CHU KONG Petroleum and Natural Gas Steel Pipe Holdings Ltd (HK: 1938) has a tantalizingly low P/E ratio of just 5.7 times.
And at a recent Aries Consulting-sponsored event, the company’s CFO listed several reasons why the Hong Kong-listed steel pipe manufacturer’s shares are a bargain.
Despite a challenging year on the earnings front, the Guangzhou-based firm was confident that a combination of new order realization and expanding market opportunities in different sectors such as construction, telecommunications and transportation would bring significantly better results going forward.
“This year has been a little bumpy,” Chu Kong CFO Mr. Albert Hu told a gathering of investors and media in Hong Kong.
“But we see the CNOOC project in Zhuhai (south China) as a big opportunity.”
He was referring to CNOOC’s planned 300,000 ton capacity gas project in the Guangdong Province-based city which is still awaiting approval from the National Development and Reform Commission (NDRC).
Once the expected approval is granted, Mr. Hu was confident that Chu Kong would be in an excellent position to win a significant portion of the mega-contract.
“We are also seeing lots of opportunities next year in South America, Australia – especially for LNG (liquefied natural gas) – and in Central Asia, notably Kazakhstan and Turkmenistan. Also, in Oman, we hope a major project deal of ours can be finalized in 2011 which would be one of our biggest orders ever. And we are eyeing a major pipeline project in the UAE,” he said.
“Nigeria is also showing a significant uptick in demand.”
However, it was the domestic PRC market that was the real breadwinner for Chu Kong, as Mainland China contributed 51% to sales in 2009 but the ratio jumped to 69% in 2010.
“The financial crisis in Europe impaired global market confidence in the first half which slowed down global infrastructure projects including pipeline projects,” Mr. Hu said.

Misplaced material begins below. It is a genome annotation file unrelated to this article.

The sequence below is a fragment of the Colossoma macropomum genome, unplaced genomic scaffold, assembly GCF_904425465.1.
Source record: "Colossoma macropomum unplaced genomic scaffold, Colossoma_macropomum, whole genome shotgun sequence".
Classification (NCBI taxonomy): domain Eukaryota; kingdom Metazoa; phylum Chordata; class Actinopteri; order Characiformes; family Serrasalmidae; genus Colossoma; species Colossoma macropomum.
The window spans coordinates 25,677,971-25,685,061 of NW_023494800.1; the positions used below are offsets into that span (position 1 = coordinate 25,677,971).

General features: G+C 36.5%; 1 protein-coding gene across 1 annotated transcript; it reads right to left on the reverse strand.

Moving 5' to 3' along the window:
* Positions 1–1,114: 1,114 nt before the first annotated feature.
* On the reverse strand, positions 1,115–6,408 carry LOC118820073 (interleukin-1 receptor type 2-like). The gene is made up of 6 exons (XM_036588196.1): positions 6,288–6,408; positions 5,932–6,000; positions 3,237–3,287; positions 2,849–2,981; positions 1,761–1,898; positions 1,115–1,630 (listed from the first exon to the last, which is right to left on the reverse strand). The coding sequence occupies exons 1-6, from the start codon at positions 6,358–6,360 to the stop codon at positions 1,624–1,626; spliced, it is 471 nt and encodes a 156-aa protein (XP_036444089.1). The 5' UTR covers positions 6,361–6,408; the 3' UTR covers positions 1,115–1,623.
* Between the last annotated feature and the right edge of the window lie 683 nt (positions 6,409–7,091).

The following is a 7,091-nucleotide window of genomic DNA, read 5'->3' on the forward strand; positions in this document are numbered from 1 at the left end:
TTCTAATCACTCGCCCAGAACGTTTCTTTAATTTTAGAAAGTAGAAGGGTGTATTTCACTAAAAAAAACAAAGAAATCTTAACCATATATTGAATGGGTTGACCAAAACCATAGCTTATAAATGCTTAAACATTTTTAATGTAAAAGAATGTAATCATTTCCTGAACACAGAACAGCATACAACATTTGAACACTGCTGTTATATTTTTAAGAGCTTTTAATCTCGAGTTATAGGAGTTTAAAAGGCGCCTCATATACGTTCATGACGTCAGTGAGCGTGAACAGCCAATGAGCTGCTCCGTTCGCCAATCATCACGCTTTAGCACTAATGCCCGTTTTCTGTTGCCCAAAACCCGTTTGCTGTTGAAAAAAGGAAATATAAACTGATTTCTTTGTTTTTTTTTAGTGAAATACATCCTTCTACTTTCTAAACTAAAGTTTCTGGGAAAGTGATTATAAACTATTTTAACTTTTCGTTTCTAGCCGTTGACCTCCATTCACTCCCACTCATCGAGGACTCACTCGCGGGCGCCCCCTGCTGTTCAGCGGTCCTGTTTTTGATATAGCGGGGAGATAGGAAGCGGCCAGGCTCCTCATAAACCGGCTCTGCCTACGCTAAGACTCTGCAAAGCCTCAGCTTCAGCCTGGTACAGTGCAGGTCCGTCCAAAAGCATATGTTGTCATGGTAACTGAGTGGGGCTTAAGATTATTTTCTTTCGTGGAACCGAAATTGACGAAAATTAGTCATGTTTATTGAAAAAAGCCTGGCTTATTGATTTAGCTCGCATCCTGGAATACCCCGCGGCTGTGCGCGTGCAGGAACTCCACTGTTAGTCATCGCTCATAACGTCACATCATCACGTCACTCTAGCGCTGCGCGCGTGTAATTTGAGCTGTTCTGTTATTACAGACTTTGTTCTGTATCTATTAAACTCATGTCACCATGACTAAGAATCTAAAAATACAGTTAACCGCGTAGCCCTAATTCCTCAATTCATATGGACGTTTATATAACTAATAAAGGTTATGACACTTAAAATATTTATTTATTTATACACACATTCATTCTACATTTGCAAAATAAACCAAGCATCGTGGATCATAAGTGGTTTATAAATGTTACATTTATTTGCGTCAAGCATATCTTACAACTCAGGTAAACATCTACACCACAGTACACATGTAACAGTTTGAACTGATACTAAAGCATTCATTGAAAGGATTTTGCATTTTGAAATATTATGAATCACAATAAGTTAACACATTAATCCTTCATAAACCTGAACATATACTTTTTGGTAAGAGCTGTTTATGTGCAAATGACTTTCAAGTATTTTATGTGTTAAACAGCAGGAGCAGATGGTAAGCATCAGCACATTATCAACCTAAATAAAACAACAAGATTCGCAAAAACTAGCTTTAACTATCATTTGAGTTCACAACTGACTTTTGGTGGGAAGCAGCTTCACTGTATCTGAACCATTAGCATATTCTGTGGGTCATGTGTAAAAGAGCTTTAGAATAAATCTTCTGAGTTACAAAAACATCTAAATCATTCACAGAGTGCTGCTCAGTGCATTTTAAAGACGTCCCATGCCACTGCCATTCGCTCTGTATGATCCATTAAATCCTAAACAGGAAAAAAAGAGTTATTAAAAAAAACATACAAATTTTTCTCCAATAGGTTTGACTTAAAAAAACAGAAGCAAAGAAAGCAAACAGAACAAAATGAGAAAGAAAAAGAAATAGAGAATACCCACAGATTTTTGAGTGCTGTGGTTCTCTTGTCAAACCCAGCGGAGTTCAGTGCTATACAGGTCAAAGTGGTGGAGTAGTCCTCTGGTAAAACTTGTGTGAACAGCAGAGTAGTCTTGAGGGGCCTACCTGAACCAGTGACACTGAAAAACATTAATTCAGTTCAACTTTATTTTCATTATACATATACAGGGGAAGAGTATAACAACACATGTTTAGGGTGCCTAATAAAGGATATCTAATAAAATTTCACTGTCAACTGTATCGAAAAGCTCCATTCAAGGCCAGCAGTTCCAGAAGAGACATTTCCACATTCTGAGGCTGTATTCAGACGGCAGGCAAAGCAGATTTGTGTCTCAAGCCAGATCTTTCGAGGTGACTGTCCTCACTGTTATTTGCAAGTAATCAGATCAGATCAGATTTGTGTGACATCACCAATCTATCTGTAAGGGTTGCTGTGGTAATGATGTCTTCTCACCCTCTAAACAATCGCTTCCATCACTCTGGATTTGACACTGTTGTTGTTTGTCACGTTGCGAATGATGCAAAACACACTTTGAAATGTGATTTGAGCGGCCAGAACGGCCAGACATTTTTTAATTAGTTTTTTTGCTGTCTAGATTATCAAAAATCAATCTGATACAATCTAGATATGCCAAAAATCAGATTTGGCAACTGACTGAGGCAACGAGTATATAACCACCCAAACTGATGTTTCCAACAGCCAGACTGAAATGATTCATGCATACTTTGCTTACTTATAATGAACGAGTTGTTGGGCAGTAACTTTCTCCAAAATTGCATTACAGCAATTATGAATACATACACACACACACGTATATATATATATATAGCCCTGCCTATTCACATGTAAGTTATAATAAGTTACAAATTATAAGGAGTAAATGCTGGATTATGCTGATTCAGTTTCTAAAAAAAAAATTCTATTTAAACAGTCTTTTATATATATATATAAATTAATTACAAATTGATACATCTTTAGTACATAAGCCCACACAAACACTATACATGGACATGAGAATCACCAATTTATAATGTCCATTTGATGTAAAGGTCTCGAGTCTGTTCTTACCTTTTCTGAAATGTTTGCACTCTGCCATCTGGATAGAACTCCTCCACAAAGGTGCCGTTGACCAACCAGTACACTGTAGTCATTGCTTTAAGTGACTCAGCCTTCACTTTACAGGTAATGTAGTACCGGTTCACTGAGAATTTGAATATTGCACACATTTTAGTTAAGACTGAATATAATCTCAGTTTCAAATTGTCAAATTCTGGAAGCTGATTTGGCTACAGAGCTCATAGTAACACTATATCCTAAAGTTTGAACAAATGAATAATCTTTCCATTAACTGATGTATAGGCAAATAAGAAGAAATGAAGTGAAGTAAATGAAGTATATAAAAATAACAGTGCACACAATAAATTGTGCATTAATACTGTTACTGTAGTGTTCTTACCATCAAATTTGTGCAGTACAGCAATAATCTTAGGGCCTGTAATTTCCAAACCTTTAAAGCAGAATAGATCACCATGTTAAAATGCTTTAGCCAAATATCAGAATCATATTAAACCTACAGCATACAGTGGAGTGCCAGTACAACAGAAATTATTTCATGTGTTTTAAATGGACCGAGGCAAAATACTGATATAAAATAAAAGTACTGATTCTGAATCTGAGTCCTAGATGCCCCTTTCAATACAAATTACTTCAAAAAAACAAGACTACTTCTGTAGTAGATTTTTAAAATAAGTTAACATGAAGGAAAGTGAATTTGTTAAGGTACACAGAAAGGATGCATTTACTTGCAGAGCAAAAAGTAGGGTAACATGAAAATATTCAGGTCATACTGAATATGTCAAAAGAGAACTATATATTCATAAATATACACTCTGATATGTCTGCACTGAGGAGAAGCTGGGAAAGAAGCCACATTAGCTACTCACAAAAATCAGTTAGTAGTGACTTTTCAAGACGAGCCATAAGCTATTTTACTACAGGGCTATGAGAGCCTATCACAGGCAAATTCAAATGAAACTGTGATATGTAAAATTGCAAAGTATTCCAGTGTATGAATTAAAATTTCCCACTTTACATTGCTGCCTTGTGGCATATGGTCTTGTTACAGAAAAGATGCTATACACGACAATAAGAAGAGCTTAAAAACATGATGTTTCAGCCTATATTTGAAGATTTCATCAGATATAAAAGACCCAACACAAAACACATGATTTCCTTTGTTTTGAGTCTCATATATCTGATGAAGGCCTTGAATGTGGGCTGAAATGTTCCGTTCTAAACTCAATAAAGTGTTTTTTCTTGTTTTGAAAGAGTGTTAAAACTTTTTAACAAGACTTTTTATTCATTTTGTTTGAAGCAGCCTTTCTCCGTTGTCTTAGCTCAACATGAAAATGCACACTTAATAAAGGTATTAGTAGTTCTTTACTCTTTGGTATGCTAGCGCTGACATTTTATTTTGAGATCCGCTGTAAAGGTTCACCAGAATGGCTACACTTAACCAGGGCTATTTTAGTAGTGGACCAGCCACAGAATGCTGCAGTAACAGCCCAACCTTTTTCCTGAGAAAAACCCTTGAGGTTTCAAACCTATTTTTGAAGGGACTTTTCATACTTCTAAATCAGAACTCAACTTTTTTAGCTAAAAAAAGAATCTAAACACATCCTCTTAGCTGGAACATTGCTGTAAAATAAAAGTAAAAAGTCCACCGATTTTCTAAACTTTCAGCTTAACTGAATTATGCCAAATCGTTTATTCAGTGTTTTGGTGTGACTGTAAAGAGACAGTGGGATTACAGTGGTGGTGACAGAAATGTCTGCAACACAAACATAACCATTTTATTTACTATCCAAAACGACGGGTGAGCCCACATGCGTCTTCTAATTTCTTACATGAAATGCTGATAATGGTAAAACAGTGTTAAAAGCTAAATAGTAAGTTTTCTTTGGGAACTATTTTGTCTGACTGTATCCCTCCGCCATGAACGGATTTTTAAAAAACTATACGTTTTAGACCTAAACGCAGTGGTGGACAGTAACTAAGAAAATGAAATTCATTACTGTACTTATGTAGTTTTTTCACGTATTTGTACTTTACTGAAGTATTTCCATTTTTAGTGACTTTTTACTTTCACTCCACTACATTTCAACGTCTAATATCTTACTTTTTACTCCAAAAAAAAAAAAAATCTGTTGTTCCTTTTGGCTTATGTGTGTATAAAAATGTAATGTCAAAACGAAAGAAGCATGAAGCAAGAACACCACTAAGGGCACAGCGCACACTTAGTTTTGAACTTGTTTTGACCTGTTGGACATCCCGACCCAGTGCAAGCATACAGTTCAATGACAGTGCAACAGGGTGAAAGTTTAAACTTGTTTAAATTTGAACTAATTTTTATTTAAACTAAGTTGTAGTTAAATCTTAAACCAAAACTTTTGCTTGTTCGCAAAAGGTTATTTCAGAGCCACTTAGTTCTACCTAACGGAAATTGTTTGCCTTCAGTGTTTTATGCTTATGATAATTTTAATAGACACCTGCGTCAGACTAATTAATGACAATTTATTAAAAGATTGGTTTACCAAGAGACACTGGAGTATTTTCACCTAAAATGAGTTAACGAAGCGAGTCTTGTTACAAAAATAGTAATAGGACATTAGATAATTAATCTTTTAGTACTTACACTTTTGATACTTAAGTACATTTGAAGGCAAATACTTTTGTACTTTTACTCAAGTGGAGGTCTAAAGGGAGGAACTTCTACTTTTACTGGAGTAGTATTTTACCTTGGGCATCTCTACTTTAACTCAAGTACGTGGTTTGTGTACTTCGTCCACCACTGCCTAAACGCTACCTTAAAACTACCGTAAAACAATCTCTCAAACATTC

The was the main reason for a number of export contracts having yet to be materialized during the January-June period which led to revenue from overseas sales falling 57.8% year-on-year to 264.6 mln yuan.
Meanwhile, domestic PRC sales, while still sluggish, decreased slightly in the six-month period to 601.0 mln yuan from 651.7 mln a year earlier.
“Tightening measures implemented by the Chinese government to curb spending hit the domestic market which resulted in a delay of a number of pipeline construction projects in the PRC.
“However, revenue from domestic sales was in line with that of 1H2009, and despite orders from CNPC and Sinopec being affected, orders from CNOOC recorded encouraging growth,” Mr. Hu said.
The company was always looking to move up the technology chain and offer a wider variety of high-tech, high-margin steel pipe products to meet growing demand from increasingly complex sectors.
And deep sea LSAW (Longitudinal Submerged Arc Welded) steel pipes were one of the most promising new areas of growth potential.
“In May, we successfully developed deep sea LSAW steel pipes, with a diameter of 559 mm and a wall thickness of 28 mm, becoming the first steel pipe manufacturer to have developed such pipes,” he said.
And with China’s insatiable thirst for new energy reserves to fuel its juggernaut economy, Chu Kong is hungrily eyeing a surge in domestic orders.
“With offshore oil and gas exploitation becoming the market focus, this product will be the future growth driver, and we expect to receive orders in the current half.”
However, I asked Mr. Hu if Chu Kong’s steel pipes were only destined to transport petroleum and natural gas, or if other applications were economically feasible, including in a supportive architecture role.
“Absolutely,” he replied.
“China’s ‘Smart Grid’ which will control the country’s energy and telecommunications needs will require four mln tons of steel pipes per year over the next several years for control tower construction. So we see this as a huge opportunity for us.”